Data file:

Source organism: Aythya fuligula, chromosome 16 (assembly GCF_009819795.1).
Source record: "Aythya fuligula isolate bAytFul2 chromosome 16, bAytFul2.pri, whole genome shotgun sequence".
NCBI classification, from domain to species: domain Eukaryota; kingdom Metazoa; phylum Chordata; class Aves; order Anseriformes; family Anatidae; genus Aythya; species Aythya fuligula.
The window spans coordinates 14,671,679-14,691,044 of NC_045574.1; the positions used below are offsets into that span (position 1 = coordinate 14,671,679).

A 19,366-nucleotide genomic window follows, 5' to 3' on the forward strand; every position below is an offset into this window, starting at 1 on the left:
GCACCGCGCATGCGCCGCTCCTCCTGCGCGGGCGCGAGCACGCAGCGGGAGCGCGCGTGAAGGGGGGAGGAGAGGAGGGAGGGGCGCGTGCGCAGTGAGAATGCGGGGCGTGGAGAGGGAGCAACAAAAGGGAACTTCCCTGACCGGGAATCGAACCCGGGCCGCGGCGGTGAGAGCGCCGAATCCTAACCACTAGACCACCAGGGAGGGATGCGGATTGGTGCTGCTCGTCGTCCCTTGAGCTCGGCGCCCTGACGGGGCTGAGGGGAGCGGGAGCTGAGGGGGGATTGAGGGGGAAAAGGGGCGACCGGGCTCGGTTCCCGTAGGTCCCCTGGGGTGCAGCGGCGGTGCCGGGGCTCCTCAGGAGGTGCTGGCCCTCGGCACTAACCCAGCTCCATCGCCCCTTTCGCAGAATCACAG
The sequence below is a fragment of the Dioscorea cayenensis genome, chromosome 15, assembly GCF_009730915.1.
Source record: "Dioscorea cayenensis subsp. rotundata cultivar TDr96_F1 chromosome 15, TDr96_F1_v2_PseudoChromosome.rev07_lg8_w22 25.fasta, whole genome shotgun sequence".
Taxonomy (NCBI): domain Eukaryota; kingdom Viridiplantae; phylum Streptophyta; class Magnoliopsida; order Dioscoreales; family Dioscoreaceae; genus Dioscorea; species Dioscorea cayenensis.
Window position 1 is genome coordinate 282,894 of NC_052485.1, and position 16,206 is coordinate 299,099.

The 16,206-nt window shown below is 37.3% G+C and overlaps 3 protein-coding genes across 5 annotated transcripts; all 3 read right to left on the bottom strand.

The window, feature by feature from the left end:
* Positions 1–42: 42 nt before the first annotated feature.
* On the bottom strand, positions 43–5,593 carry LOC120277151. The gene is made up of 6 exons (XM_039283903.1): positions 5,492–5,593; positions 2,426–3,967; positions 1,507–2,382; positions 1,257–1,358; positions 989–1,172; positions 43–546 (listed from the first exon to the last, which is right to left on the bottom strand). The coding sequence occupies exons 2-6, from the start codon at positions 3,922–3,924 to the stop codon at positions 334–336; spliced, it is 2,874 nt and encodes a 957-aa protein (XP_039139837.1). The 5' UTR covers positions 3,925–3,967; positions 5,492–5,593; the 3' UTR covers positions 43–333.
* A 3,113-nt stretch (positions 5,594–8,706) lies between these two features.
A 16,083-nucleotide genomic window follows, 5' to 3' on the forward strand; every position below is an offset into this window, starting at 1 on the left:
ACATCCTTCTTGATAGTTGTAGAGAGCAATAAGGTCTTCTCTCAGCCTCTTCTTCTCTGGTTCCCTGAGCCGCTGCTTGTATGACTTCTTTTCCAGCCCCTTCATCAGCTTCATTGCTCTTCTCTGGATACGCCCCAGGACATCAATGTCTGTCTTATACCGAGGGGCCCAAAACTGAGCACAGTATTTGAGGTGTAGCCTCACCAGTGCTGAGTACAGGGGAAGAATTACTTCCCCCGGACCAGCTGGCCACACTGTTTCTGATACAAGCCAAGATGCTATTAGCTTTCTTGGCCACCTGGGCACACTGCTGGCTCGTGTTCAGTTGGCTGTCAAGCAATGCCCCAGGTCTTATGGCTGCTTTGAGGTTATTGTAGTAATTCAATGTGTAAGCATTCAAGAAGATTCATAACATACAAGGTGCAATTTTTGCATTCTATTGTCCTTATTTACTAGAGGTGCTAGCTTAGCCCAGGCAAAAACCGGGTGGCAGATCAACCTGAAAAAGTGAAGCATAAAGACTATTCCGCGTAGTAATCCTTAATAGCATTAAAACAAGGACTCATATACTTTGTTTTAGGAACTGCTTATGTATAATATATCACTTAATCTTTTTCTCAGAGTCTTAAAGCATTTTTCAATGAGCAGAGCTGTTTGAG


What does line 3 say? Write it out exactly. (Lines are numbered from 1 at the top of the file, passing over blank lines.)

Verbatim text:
NCBI classification, from domain to species: domain Eukaryota; kingdom Metazoa; phylum Chordata; class Aves; order Anseriformes; family Anatidae; genus Aythya; species Aythya fuligula.